Do Trash Can Robots Dream of Garbage?

By Jeremy Hsu | May 11, 2015 11:31 am
Credit: Stanford University Center for Design Research

Credit: Stanford University Center for Design Research

Most people probably don’t imagine how a trash can feels when they toss a banana peel or crumpled kleenex into its gaping maw. But a robotic trash can managed to convince at least some people in a Stanford University cafeteria that it wanted to be fed garbage.

Stanford University researchers built the remotely-controlled robot in order to test how humans reacted to it in a more natural setting outside of a laboratory. Several groups of people willingly tossed their trash into the trash can robot; others simply ignored the robot. But some people seemed compelled to give the robot what they thought it wanted — trash — without having any on hand. One group of people tore off the bottom of their order receipt to “feed” the robot. When researchers asked them about that action, they said they thought the robot “wanted” trash. The robot experiment was detailed in a paper published online from the Association for the Advancement of Artificial Intelligence 2015 Spring Symposia.

“People in general seem to believe that the robot has some intrinsic desire for trash,” said Stephen Yang, a Ph.D. student in engineering at Stanford University. “In other words, people believe that the robot wants trash rather than just serving a purely functional purpose. As a consequence, we’ve seen cases where people would attempt to attract or bait the robot with trash.”

Yang also shared the case of a five-year-old child that was not detailed in the paper:

In one particularly amusing example, there was a child about five years old who had first encountered the robot with his parents. The mother proceeded to show the child how to throw trash in the robot and the robot wiggled. Later on in the study, the child re-approached the robot on four separate occasions each time trying to bait the robot to move in a certain direction by holding out trash directly in front of the robot and then slowly pulling it back. What we find super interesting about this anecdote is that the child was never taught or told that the robot desired trash! Through his own perception of the situation, he had conceived the idea all on his own!

The human tendency to see non-living things as having minds of their own is nothing new. Humans have a well-developed “theory of mind,” the ability to infer and understand mental states belonging to other people. They can interpret other people as having intent, belief and desire. Children develop a theory of mind as they learn to socialize with other people. But people may also attribute mental states to non-living objects such as stuffed animals and robots.

Stanford’s trash can robot does not actually have much artificial intelligence of its own. One of the Stanford researchers secretly controlled the robot’s movements and actions by a laptop while sitting in the cafeteria. The researchers developed the experiment with a colleague from Denmark as a way of learning more about how humans respond to robots; lessons that could prove useful in designing future robots that must engage in social interactions. (See this previous post for more about why the trash can robot needs social skills.)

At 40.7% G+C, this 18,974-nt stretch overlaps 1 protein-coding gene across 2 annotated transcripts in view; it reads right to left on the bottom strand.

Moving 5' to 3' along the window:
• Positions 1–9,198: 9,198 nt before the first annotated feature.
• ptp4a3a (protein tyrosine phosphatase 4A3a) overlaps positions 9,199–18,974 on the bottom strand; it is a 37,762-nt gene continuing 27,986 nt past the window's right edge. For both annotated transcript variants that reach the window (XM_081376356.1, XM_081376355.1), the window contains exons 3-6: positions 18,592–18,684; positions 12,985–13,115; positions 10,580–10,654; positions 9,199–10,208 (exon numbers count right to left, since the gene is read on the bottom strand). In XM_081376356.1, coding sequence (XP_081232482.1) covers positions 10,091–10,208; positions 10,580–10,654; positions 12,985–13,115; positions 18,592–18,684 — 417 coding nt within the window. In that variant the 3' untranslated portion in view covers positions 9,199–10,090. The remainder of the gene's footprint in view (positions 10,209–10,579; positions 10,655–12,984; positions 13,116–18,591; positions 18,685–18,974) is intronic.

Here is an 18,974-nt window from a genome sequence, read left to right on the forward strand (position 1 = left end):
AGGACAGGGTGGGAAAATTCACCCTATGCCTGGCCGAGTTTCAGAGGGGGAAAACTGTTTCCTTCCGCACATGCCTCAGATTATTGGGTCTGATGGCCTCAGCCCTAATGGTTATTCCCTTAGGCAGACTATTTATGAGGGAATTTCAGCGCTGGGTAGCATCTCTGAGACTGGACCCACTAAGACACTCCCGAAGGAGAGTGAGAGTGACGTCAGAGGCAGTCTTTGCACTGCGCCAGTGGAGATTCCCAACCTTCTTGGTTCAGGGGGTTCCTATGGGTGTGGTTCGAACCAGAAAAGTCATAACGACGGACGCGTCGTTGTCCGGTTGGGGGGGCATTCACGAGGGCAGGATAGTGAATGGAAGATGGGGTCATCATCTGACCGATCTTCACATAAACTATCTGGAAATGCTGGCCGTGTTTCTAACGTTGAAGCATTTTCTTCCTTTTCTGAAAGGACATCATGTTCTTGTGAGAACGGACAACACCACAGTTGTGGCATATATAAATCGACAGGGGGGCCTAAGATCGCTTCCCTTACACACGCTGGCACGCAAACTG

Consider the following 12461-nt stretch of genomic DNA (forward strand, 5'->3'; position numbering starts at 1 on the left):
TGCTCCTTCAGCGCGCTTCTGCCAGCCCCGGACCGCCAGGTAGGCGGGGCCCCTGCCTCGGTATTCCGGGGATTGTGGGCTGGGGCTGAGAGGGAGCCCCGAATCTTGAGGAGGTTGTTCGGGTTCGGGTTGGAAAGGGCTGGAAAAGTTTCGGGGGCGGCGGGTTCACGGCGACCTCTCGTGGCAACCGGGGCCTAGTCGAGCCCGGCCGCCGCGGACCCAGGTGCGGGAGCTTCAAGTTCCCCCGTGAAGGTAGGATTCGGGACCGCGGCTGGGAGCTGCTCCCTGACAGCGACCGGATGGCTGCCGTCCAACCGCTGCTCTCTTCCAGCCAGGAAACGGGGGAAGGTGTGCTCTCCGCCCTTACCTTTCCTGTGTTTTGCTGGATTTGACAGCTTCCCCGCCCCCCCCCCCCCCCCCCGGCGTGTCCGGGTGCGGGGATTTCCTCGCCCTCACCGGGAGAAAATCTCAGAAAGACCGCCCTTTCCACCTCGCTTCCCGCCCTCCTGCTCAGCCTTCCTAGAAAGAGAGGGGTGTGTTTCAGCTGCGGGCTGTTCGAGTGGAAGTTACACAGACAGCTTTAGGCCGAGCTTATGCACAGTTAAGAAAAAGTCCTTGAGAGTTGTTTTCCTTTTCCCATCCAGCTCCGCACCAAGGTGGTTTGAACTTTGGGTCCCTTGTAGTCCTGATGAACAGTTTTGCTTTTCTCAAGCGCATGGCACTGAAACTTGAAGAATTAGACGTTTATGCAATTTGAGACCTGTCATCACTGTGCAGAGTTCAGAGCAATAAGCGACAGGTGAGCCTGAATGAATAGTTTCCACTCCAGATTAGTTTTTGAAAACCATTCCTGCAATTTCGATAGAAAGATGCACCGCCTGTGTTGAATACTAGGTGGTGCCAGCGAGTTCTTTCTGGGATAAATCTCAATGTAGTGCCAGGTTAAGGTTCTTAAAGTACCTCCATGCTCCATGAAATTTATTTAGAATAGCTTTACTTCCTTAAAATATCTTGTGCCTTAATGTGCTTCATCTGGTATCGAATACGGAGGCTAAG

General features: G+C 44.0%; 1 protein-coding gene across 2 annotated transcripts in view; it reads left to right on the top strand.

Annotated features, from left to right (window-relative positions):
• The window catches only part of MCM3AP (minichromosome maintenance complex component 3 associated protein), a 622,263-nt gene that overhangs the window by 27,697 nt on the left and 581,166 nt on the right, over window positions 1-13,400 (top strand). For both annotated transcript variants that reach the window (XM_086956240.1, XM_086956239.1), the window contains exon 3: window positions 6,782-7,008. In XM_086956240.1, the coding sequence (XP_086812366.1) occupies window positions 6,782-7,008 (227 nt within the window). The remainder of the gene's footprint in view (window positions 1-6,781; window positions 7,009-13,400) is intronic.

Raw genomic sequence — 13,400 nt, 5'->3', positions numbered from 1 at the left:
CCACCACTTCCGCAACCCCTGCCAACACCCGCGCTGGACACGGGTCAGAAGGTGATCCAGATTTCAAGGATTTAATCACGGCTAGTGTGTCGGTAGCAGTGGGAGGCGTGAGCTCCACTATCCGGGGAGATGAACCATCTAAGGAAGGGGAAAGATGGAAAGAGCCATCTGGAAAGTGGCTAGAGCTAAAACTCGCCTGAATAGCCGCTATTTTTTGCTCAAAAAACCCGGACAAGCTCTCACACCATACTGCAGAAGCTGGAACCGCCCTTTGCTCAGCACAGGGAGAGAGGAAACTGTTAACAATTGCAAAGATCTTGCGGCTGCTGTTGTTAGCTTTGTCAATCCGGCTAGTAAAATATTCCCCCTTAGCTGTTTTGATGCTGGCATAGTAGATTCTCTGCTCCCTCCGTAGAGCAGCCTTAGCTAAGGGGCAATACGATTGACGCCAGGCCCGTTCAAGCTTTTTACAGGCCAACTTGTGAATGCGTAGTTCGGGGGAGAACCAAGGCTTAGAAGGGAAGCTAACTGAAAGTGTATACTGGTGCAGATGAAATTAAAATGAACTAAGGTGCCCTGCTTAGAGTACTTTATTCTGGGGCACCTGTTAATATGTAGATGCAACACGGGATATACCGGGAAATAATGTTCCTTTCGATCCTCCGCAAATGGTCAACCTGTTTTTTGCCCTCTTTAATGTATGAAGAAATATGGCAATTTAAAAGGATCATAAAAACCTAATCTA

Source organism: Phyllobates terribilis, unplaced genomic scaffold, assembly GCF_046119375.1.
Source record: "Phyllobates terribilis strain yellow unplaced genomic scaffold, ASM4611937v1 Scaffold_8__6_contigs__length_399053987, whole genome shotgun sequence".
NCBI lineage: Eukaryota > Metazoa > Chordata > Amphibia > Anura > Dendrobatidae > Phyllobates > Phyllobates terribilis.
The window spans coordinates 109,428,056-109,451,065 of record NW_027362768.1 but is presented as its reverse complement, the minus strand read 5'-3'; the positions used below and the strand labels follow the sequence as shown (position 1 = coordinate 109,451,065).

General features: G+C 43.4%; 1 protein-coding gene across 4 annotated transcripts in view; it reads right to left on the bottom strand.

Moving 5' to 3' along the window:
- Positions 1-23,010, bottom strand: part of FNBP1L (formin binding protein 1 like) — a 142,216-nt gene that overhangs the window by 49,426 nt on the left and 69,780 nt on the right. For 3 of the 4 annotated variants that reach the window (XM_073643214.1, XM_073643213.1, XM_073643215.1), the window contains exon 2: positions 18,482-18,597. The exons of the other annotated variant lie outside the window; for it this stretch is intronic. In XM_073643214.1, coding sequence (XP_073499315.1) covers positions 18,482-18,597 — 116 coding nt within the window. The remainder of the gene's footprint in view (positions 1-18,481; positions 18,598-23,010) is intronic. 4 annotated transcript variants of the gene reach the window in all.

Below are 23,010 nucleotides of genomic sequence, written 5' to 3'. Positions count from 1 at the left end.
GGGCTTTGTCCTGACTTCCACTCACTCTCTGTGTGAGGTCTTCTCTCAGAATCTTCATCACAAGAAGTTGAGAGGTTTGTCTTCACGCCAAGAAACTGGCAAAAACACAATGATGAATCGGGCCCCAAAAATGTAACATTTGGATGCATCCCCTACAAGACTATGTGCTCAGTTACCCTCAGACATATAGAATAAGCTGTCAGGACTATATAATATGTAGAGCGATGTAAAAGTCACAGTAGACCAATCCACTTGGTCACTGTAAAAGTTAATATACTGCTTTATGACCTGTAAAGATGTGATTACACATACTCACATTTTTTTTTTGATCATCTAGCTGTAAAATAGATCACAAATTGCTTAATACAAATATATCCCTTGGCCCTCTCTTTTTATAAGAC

But the experiment also confirms how readily humans will interpret robots as having personalities. Past studies have shown how some people who own Roomba robotic vacuum cleaners will name their robots and treat them as living social beings. Similarly, people who bought Sony’s discontinued line of AIBO robot dogs often considered them as being more than just machines.

If a humble trash can robot can inspire similar reactions, it’s no wonder that Google has taken great care to craft a lovable, friendly image for its self-driving robot cars.

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Lovesick Cyborg

Lovesick Cyborg examines how technology shapes our human experience of the world on both an emotional and physical level. I’ll focus on stories such as why audiences loved or hated Hollywood’s digital resurrection of fallen actors, how soldiers interact with battlefield robots and the capability of music fans to idolize virtual pop stars. Other stories might include the experience of using an advanced prosthetic limb, whether or not people trust driverless cars with their lives, and how virtual reality headsets or 3-D film technology can make some people physically ill.

About Jeremy Hsu

Jeremy Hsu is journalist who writes about science and technology for Scientific American, Popular Science, IEEE Spectrum and other publications. He received a master’s degree in journalism through the Science, Health and Environmental Reporting Program at NYU and currently lives in Brooklyn. His side interests include an ongoing fascination with the history of science and technology and military history.

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